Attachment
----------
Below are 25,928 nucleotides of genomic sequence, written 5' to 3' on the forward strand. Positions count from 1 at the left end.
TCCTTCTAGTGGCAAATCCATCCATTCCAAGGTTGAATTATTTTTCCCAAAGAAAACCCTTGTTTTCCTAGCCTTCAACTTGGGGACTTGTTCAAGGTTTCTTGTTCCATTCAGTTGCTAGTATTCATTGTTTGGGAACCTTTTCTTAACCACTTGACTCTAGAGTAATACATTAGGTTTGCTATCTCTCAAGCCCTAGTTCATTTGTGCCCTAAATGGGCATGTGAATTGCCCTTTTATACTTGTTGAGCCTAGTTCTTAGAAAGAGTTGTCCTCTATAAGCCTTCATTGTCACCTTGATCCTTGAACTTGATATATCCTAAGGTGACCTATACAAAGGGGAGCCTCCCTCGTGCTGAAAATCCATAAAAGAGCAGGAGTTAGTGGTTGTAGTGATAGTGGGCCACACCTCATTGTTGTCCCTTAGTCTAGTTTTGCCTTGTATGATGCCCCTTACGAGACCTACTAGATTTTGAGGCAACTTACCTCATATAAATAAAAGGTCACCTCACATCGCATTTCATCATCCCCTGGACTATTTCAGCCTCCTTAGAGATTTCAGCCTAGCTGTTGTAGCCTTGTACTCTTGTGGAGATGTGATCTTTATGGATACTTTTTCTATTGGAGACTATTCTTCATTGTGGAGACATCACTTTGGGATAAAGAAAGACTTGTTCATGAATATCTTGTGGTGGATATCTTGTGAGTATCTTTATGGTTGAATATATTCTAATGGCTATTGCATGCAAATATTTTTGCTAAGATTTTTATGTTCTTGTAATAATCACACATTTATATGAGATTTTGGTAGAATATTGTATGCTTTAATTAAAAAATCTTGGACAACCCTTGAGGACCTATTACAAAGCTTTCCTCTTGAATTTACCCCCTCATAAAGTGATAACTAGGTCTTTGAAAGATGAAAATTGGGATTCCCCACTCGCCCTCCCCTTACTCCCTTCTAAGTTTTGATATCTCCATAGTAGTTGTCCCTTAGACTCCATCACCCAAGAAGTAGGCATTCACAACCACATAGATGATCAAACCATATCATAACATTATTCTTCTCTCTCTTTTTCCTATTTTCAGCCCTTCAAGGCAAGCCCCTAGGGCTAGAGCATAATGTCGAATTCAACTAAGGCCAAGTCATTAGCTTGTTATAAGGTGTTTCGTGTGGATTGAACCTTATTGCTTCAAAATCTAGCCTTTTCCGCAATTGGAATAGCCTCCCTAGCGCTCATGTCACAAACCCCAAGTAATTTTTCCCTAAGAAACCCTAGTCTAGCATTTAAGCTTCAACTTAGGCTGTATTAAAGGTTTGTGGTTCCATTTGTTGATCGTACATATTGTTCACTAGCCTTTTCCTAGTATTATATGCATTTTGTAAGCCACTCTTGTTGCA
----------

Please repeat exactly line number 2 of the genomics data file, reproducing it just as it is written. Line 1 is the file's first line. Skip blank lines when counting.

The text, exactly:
TCCTTCTAGTGGCAAATCCATCCATTCCAAGGTTGAATTATTTTTCCCAAAGAAAACCCTTGTTTTCCTAGCCTTCAACTTGGGGACTTGTTCAAGGTTTCTTGTTCCATTCAGTTGCTAGTATTCATTGTTTGGGAACCTTTTCTTAACCACTTGACTCTAGAGTAATACATTAGGTTTGCTATCTCTCAAGCCCTAGTTCATTTGTGCCCTAAATGGGCATGTGAATTGCCCTTTTATACTTGTTGAGCCTAGTTCTTAGAAAGAGTTGTCCTCTATAAGCCTTCATTGTCACCTTGATCCTTGAACTTGATATATCCTAAGGTGACCTATACAAAGGGGAGCCTCCCTCGTGCTGAAAATCCATAAAAGAGCAGGAGTTAGTGGTTGTAGTGATAGTGGGCCACACCTCATTGTTGTCCCTTAGTCTAGTTTTGCCTTGTATGATGCCCCTTACGAGACCTACTAGATTTTGAGGCAACTTACCTCATATAAATAAAAGGTCACCTCACATCGCATTTCATCATCCCCTGGACTATTTCAGCCTCCTTAGAGATTTCAGCCTAGCTGTTGTAGCCTTGTACTCTTGTGGAGATGTGATCTTTATGGATACTTTTTCTATTGGAGACTATTCTTCATTGTGGAGACATCACTTTGGGATAAAGAAAGACTTGTTCATGAATATCTTGTGGTGGATATCTTGTGAGTATCTTTATGGTTGAATATATTCTAATGGCTATTGCATGCAAATATTTTTGCTAAGATTTTTATGTTCTTGTAATAATCACACATTTATATGAGATTTTGGTAGAATATTGTATGCTTTAATTAAAAAATCTTGGACAACCCTTGAGGACCTATTACAAAGCTTTCCTCTTGAATTTACCCCCTCATAAAGTGATAACTAGGTCTTTGAAAGATGAAAATTGGGATTCCCCACTCGCCCTCCCCTTACTCCCTTCTAAGTTTTGATATCTCCATAGTAGTTGTCCCTTAGACTCCATCACCCAAGAAGTAGGCATTCACAACCACATAGATGATCAAACCATATCATAACATTATTCTTCTCTCTCTTTTTCCTATTTTCAGCCCTTCAAGGCAAGCCCCTAGGGCTAGAGCATAATGTCGAATTCAACTAAGGCCAAGTCATTAGCTTGTTATAAGGTGTTTCGTGTGGATTGAACCTTATTGCTTCAAAATCTAGCCTTTTCCGCAATTGGAATAGCCTCCCTAGCGCTCATGTCACAAACCCCAAGTAATTTTTCCCTAAGAAACCCTAGTCTAGCATTTAAGCTTCAACTTAGGCTGTATTAAAGGTTTGTGGTTCCATTTGTTGATCGTACATATTGTTCACTAGCCTTTTCCTAGTATTATATGCATTTTGTAAGCCACTCTTGTTGCA